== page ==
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Old 06-06-2012, 11:12 PM   #1
orthograph
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How to transfer permissions to text file and from text file to second system?


Summary: I mistakenly changed the ownership of all files and directories to nobody:allaccount. I can't simply reinstall linux, because the OS is on a NAS, and I don't have access to the device specific version running on the NAS. I'm wondering if there's a simple, reliable way to export the ownership attributes from someone else's NAS of the same model and then transfer them to mine.

Long version:


I have a NAS that runs linux. At the command line, I entered the following command logged in as root by mistake:

Code:
chown nobody:allaccount /./
I only wanted to change the ownership of the files in the current directory. I realized something was wrong when the command didn't finish instantly, so I terminated it. Unfortunately, the owner and group owner of many important system files and dirs was changed to nobody:allaccount before I aborted. Dirs whose ownership attributes were changed include: bin, /lost+found, /dev, /etc, /lib, /home and /mnt/web_page. Dirs whose ownership attributes are still root:root include: /proc, /usr, /sbin, /sys, /tmp and /var. Is the device unlikely to reboot if I restart it now? What other problems might I run into because of this?

Since I can't simply reinstall linux, I'm thinking I might be able to export the ownership attributes of important system files from a working NAS and import them to the corresponding files on my NAS. I don't have access to another NAS like mine locally (so I can't simply copy files over), but if there's a reliable script or software for this, I may be able to get someone to send me their permissions information in a text file.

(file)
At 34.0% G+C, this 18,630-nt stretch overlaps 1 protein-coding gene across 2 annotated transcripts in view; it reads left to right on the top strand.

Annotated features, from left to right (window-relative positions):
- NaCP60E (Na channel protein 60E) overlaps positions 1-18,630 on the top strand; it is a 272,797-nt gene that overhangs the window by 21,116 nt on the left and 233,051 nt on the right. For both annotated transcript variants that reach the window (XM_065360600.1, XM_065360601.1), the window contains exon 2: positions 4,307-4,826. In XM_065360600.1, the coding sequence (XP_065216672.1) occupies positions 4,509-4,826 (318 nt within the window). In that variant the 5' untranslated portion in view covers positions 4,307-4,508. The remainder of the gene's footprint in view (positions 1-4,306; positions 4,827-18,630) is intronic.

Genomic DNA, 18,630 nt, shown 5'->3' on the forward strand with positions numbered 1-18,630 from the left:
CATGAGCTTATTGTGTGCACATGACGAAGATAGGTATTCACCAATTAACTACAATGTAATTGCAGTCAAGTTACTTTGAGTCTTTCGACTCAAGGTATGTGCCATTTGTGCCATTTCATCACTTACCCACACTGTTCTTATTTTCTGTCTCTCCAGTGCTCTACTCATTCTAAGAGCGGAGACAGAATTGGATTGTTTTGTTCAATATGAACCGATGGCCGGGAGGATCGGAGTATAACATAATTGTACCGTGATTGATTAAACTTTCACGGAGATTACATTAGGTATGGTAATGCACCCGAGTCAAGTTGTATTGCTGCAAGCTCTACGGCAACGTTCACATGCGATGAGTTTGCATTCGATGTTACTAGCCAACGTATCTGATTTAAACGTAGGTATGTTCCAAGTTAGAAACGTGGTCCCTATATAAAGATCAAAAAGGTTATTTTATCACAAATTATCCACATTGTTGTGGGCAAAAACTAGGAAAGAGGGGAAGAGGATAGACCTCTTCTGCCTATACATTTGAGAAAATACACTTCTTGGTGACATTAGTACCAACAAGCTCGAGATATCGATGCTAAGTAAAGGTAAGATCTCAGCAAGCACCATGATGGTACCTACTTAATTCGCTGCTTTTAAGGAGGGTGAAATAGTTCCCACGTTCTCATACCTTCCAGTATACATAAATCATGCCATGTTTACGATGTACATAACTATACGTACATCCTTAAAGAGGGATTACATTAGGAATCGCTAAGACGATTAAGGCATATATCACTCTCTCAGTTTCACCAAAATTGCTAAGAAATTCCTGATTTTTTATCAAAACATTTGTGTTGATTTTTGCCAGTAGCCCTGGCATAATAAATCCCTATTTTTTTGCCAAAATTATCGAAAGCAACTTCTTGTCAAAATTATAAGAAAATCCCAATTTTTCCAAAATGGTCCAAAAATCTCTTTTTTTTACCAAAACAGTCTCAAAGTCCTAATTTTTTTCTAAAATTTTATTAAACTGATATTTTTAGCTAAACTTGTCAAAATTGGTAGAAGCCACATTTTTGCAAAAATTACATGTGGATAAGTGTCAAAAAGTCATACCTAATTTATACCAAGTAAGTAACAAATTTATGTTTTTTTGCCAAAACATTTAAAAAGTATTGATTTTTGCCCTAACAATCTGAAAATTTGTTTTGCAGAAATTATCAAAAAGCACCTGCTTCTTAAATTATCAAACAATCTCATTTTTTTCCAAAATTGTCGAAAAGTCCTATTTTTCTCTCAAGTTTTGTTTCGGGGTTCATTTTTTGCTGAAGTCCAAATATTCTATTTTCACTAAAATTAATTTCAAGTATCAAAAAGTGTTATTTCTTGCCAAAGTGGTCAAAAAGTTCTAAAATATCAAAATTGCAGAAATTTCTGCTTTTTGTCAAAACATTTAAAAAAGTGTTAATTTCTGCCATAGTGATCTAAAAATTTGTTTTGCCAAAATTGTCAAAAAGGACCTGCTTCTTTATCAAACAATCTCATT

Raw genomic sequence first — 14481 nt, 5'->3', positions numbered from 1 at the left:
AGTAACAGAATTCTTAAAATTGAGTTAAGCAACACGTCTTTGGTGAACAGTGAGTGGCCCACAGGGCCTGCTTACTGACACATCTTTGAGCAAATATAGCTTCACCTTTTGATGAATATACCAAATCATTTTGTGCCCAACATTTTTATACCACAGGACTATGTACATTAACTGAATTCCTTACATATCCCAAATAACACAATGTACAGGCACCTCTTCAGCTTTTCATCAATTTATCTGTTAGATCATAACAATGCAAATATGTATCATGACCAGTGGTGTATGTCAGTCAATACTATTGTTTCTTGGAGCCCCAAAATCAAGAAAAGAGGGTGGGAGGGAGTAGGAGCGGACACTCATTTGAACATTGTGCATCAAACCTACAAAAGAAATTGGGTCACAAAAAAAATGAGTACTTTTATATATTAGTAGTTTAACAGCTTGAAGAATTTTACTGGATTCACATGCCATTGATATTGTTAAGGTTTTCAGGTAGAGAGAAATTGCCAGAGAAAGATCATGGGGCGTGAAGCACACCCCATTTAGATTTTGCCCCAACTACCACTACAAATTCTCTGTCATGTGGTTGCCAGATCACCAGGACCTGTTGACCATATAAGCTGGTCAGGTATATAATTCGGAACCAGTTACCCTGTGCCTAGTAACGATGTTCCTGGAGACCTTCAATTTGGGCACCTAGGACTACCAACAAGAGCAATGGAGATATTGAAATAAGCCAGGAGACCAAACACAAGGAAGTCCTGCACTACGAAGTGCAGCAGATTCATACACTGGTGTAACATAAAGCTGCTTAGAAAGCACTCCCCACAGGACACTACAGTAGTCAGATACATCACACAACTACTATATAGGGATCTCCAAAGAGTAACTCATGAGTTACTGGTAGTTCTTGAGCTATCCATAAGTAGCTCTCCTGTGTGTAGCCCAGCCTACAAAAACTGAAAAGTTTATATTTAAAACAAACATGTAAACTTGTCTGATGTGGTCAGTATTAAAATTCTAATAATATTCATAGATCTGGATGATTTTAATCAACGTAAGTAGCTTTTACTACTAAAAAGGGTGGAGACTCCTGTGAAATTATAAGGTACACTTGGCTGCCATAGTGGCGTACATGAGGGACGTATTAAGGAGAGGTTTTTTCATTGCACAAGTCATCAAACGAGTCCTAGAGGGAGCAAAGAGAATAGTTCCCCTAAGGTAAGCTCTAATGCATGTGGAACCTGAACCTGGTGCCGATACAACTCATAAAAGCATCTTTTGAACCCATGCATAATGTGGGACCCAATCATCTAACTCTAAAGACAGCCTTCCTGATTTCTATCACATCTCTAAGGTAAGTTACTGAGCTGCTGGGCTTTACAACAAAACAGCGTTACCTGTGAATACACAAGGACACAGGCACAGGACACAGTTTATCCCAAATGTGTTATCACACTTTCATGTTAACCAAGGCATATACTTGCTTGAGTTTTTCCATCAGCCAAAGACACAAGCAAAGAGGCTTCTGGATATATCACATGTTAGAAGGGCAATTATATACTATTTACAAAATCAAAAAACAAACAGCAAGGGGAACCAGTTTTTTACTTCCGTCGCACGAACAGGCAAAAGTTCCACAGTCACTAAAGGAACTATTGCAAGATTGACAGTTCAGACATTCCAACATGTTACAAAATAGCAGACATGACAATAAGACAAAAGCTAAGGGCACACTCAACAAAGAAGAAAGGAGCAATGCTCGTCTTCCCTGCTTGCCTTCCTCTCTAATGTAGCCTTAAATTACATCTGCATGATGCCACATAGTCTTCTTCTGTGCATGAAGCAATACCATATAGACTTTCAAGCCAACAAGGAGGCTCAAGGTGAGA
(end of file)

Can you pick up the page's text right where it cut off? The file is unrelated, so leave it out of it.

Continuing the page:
Thanks for any help.
 
Old 06-07-2012, 12:02 AM   #2
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Quote:
Originally Posted by orthograph View Post
Is the device unlikely to reboot if I restart it now? What other problems might I run into because of this?
Boot processes that run before entering the first runlevel run as root but that's no guarantee there'll be no b0rkage.


Quote:
Originally Posted by orthograph View Post
Since I can't simply reinstall linux, I'm thinking I might be able to export the ownership attributes of important system files from a working NAS and import them to the corresponding files on my NAS. I don't have access to another NAS like mine locally (so I can't simply copy files over), but if there's a reliable script or software for this, I may be able to get someone to send me their permissions information in a text file.
If you didn't close your root session, or if you can access the file system as root in another way (like booting from a CDROM), then yes, you should be able to do that.

You could already run
Code:
chown -R root:root /bin /lost+found /dev /etc /lib
and fix any non-root assignments later on. To find assignments have somebody run
Code:
find /bin /lost+found /dev /etc /lib /home and /mnt/web_page -printf "chown %U:%G \"%p\"\n" > /tmp/perms.log
as root on their NAS and send the plain text file to you. Inspect the contents before commencing as you will execute it. As root now run
Code:
/bin/bash -vx /tmp/perms.log
and you should see it apply ownership.
 
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Old 06-07-2012, 12:37 AM   #3
orthograph
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Thanks so much for your help.

I may not actually find someone to send me a perms.log. In the meantime, is it safer to keep the /bin /lost+found /dev /etc /lib dirs with the current permissions (nobody:allaccount) or to change them to root:root? The device is on a secure network. I was thinking that more restrictive permissions (making everything root:root) might be worse than the very relaxed permissions I have now, in terms of the potential for device failure on boot or otherwise.

Edit: I think I'm conflating ownership and permissions. What I've written above would make more sense for permissions than it does for ownership. Rereading your post, I take it that processes owned by root:root have more privileges than processes owned by nobody:allaccount, and some processes might not be able to do what they need to do now that I've downgraded the associated files and dirs.

Edit 2: Would running the code you posted list all files in the dirs? If so, is there a chance someone who ran the code might inadvertently disclose private information (e.g., sensitive file names and sizes), or is it generally just system files that's stored in these dirs?

Last edited by orthograph; 06-07-2012 at 12:46 AM.
 
Old 06-07-2012, 12:44 AM   #4
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Quote:
Originally Posted by orthograph View Post
I may not actually find someone to send me a perms.log.
Understandable as you didn't mention brand name, type and any specs in your original post...